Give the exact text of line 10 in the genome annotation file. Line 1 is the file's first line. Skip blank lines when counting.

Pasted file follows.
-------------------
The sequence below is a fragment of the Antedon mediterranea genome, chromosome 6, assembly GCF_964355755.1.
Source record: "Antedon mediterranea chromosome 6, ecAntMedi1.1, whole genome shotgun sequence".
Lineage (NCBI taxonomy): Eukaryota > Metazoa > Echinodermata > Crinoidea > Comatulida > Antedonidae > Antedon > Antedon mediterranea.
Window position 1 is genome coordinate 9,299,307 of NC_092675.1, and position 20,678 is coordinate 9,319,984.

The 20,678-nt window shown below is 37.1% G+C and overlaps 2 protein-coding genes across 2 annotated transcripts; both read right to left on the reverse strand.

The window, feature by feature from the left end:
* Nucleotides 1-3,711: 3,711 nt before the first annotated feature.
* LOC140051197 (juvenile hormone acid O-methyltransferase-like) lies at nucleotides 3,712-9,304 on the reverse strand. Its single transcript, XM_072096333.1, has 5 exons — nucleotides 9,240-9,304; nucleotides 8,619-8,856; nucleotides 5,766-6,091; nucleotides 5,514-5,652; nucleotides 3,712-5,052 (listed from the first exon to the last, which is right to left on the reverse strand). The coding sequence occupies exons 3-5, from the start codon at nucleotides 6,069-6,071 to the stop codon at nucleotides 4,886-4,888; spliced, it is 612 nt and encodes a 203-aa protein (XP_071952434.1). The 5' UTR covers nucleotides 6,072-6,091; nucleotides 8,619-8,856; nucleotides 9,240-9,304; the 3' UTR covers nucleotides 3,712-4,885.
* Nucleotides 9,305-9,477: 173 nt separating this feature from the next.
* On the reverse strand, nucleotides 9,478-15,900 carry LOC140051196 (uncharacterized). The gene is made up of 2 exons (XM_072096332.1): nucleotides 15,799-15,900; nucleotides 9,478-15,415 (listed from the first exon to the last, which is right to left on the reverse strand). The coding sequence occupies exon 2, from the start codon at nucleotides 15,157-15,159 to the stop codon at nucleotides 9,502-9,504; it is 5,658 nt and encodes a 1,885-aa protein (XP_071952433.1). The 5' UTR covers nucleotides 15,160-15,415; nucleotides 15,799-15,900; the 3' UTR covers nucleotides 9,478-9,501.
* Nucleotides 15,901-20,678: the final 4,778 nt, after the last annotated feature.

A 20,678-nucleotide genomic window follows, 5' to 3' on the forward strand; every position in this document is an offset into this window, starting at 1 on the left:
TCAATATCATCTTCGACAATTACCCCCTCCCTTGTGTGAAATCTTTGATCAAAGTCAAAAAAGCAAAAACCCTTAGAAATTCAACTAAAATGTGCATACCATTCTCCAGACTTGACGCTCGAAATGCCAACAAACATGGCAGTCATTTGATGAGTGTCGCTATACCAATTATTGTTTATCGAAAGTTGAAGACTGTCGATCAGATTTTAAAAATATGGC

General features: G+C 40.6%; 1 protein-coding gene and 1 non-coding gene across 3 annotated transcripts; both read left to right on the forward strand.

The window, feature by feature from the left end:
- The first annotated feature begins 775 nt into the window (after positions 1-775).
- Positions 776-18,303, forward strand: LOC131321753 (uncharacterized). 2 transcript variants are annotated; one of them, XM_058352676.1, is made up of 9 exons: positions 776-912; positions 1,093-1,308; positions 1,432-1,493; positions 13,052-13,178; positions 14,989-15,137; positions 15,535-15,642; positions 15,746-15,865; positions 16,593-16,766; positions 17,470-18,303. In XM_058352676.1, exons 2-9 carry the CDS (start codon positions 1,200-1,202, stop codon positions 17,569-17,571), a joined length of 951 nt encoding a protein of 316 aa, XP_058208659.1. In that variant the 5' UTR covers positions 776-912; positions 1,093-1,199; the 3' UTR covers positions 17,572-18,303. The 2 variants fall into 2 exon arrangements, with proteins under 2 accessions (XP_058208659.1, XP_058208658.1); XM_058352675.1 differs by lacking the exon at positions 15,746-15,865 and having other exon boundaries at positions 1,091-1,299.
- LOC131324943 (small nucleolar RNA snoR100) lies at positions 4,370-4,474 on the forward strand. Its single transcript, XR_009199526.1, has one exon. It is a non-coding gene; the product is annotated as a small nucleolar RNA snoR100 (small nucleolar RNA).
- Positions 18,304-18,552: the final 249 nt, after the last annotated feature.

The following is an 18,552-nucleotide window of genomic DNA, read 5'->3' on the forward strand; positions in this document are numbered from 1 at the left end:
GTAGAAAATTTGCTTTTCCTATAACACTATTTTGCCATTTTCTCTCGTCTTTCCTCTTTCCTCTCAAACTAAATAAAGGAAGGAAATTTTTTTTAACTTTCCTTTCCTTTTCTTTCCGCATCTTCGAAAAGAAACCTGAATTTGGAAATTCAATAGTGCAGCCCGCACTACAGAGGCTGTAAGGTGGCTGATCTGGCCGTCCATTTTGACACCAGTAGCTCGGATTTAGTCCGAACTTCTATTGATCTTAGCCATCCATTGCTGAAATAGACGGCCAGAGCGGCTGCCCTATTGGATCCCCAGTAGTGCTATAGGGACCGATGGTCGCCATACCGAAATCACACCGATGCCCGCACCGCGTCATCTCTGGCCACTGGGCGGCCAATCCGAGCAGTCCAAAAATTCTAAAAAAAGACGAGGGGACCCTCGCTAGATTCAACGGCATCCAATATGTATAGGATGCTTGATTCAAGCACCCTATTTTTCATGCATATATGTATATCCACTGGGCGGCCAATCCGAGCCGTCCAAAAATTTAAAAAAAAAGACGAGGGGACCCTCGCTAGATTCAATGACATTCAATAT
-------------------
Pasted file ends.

* On the reverse strand, nucleotides 9,478-15,900 carry LOC140051196 (uncharacterized). The gene is made up of 2 exons (XM_072096332.1): nucleotides 15,799-15,900; nucleotides 9,478-15,415 (listed from the first exon to the last, which is right to left on the reverse strand). The coding sequence occupies exon 2, from the start codon at nucleotides 15,157-15,159 to the stop codon at nucleotides 9,502-9,504; it is 5,658 nt and encodes a 1,885-aa protein (XP_071952433.1). The 5' UTR covers nucleotides 15,160-15,415; nucleotides 15,799-15,900; the 3' UTR covers nucleotides 9,478-9,501.